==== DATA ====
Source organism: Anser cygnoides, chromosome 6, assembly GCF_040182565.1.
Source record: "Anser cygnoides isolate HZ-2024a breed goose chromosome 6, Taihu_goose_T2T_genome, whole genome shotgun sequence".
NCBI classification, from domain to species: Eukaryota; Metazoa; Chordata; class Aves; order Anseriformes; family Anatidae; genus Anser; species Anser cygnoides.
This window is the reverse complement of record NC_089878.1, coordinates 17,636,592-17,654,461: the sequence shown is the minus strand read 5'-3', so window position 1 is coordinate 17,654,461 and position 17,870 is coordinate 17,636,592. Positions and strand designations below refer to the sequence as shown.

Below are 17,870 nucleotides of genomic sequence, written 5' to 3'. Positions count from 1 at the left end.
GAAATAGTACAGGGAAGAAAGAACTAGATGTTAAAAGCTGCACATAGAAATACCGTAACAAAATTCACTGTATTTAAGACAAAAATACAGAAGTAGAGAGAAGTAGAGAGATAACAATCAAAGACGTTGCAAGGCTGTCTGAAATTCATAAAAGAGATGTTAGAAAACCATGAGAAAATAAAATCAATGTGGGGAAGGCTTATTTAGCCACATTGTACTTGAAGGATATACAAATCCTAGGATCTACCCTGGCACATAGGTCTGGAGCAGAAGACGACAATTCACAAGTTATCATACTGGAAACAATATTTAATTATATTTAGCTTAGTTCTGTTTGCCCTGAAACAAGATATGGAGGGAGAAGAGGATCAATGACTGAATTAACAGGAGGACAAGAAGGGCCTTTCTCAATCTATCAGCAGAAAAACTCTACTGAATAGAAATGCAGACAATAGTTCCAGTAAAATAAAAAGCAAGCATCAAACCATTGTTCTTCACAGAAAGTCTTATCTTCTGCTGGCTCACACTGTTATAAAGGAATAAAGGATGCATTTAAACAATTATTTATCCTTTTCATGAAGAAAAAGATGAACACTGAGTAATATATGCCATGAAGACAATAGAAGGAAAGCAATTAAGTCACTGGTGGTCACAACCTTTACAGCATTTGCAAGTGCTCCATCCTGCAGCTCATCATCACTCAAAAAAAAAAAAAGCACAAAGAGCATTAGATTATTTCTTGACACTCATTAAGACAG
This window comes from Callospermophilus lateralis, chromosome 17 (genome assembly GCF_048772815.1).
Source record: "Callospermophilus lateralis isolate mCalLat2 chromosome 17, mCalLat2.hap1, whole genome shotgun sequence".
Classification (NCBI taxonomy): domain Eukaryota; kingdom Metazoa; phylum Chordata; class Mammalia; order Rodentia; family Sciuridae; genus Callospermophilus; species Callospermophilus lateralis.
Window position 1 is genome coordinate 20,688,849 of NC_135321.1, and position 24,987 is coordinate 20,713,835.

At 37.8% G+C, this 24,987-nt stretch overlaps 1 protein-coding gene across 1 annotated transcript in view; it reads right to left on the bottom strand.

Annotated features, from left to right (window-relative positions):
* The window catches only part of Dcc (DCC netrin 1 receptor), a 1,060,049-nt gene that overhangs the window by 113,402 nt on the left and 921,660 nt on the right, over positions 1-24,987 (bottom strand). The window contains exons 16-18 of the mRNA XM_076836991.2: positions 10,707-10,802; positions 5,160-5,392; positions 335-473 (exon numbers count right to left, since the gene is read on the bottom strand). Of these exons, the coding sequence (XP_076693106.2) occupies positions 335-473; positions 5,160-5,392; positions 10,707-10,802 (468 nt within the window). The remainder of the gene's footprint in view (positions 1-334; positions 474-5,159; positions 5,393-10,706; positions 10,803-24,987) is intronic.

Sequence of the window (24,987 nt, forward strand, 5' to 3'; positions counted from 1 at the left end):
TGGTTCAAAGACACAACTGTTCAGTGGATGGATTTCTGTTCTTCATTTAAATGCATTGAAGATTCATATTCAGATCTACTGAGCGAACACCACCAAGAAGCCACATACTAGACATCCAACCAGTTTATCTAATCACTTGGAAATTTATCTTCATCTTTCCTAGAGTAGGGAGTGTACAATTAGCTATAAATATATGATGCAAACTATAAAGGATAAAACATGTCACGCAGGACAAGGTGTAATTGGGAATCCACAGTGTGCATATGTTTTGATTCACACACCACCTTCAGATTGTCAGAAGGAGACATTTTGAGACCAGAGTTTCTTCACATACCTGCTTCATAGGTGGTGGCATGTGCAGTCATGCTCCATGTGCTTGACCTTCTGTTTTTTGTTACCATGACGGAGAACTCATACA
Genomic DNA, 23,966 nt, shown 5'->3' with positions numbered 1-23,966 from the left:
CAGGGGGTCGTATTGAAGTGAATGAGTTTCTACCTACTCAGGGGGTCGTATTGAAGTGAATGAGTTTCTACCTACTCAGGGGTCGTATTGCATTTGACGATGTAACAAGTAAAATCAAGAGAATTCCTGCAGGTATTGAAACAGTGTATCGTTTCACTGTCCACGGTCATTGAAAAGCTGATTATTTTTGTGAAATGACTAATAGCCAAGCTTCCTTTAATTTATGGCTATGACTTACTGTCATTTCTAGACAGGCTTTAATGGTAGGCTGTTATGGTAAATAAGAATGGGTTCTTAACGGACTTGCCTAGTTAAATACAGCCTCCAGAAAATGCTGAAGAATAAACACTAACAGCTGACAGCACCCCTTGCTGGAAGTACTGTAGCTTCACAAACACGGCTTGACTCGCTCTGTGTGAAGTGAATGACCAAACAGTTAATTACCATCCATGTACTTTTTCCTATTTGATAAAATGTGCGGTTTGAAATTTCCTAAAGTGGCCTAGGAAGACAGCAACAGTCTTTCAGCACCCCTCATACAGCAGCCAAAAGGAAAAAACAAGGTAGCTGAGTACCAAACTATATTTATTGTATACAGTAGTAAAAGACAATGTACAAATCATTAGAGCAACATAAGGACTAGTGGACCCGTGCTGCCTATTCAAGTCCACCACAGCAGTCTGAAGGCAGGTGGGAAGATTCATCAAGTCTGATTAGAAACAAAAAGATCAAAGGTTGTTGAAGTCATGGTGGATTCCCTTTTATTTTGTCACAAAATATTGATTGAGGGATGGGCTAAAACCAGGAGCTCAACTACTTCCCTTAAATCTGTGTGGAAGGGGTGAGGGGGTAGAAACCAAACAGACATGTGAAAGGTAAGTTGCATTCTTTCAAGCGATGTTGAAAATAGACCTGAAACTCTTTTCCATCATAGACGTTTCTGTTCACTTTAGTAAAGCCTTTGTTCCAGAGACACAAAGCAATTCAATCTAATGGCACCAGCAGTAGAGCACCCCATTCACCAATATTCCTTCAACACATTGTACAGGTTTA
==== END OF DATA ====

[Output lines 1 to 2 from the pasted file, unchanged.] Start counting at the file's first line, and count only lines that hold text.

Source organism: Anser cygnoides, chromosome 6, assembly GCF_040182565.1.
Source record: "Anser cygnoides isolate HZ-2024a breed goose chromosome 6, Taihu_goose_T2T_genome, whole genome shotgun sequence".